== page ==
#### A Math Forum Project

Math Forum || K-12 Math Puzzles || Problems of the Week || Student Center

This page describes some important new ideas and challenges to the All the King's Digits game. So please read it carefully.

The first idea is that we are setting up a special "honor roll" list. This will be like a club, whose members have submitted what we feel are outstanding and creative solutions to the project. Or solutions that have solved a certain challenge that we have proposed.

The name of the club shall be "The King's Digiteers."

And we are proud to announce its first five charter members already (February 22, 2001).

1. Kelly Buch, #1
2. Giacomo Boccardo, #46
3. Eric Kissinger, #3
4. Jerod Dia, #32
5. Ellen Li, #36

Kelly was the very first person to send in a solution. Giacomo's solution uses ALL the functions and operations, including grouping symbols, too. The solutions from Eric, Jerod, and Ellen were chosen because they represent responses to the challenge called "The Tail of the Dog", even before it was announced to anyone!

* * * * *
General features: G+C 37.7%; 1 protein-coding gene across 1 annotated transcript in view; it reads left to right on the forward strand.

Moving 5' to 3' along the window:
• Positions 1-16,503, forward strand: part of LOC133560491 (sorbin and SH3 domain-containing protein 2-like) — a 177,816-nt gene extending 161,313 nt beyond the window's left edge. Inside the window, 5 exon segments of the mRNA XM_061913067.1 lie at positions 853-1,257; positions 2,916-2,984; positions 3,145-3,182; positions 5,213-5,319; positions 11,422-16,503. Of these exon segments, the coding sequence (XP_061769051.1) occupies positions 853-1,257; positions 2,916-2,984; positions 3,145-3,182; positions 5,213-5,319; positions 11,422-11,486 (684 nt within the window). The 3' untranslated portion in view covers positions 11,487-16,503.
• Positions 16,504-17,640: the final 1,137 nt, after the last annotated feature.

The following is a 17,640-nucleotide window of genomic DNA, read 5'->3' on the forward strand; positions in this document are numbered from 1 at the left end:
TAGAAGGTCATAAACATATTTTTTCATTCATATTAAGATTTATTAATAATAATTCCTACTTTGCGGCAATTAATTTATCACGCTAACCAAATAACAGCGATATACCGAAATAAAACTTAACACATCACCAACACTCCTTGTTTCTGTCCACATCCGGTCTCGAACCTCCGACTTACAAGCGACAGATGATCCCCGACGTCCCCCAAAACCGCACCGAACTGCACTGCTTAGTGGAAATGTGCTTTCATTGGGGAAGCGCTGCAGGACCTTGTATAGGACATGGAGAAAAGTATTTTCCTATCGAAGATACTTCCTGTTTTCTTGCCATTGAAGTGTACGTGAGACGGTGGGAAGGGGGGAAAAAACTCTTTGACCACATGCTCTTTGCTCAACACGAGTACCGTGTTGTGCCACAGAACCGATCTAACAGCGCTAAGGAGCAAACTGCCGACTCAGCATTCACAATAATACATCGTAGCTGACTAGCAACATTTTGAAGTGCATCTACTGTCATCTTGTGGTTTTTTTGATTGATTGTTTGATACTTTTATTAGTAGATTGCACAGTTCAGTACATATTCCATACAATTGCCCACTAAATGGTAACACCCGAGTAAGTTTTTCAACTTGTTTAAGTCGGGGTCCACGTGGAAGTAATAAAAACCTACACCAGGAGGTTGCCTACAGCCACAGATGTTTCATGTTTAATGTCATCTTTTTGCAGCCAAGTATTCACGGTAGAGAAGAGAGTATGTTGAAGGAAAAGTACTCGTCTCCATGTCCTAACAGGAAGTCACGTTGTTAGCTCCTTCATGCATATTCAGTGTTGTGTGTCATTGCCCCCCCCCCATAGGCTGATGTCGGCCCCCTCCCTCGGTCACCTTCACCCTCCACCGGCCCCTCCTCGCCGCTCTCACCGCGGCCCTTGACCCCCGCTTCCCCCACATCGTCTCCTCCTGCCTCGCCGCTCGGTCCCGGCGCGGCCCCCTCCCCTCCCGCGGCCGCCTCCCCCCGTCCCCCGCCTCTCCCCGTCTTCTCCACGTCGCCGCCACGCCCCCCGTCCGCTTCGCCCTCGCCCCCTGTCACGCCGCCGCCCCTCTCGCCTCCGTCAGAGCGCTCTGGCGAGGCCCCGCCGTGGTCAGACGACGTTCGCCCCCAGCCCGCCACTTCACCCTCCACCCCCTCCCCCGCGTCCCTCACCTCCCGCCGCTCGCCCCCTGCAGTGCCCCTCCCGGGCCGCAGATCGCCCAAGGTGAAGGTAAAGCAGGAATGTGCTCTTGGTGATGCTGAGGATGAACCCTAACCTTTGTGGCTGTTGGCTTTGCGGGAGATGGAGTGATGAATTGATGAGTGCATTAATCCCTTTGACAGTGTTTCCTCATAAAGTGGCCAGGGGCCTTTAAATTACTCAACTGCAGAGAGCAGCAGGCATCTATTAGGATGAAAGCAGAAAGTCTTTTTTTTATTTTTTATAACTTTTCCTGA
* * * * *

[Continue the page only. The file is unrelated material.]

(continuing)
Congratulations, Digiteers!

The next idea is that we will pose some special challenges for you to solve. Here are some to start you thinking.

• Use the square root function ("sqrt") 4 or more times.
• Use the cube root function ("cbrt") 2 or more times.
• Use the summation function ("E") 4 or more times ["E1" not permitted].
• Use the power symbol ("^") 2 or more times.
• Use the factorial symbol ("!") 3 or more times.
• Use eight digits to form four 2-digit numbers.

Do you understand the idea?

Finally, due to the large number of submissions that are now beginning to arrive, we cannot guarantee either of two things happening:

1. That your solution will be accepted for posting. This is because many individuals are using the 0 to "erase" the effect of many digits. An extreme example would be the following:

98 + 2 + (1+3+4+5+6+7)(0)

There's not much intellectual creativity present in that one, you see. You can always try, however, to impress us with the "non-zero" portion as being unusual anyway. You never know; we may like it after all. :>)

2. That a note to the submitter will be sent in the event that the solution is, in fact, incorrect. Check your order of operations rules carefully. Or look to see if you omitted a digit, or repeated a digit. That has happened frequently already.

With all this being said, we now look forward to your great solutions. Who will be the next "King's Digiteer"? Maybe you, right?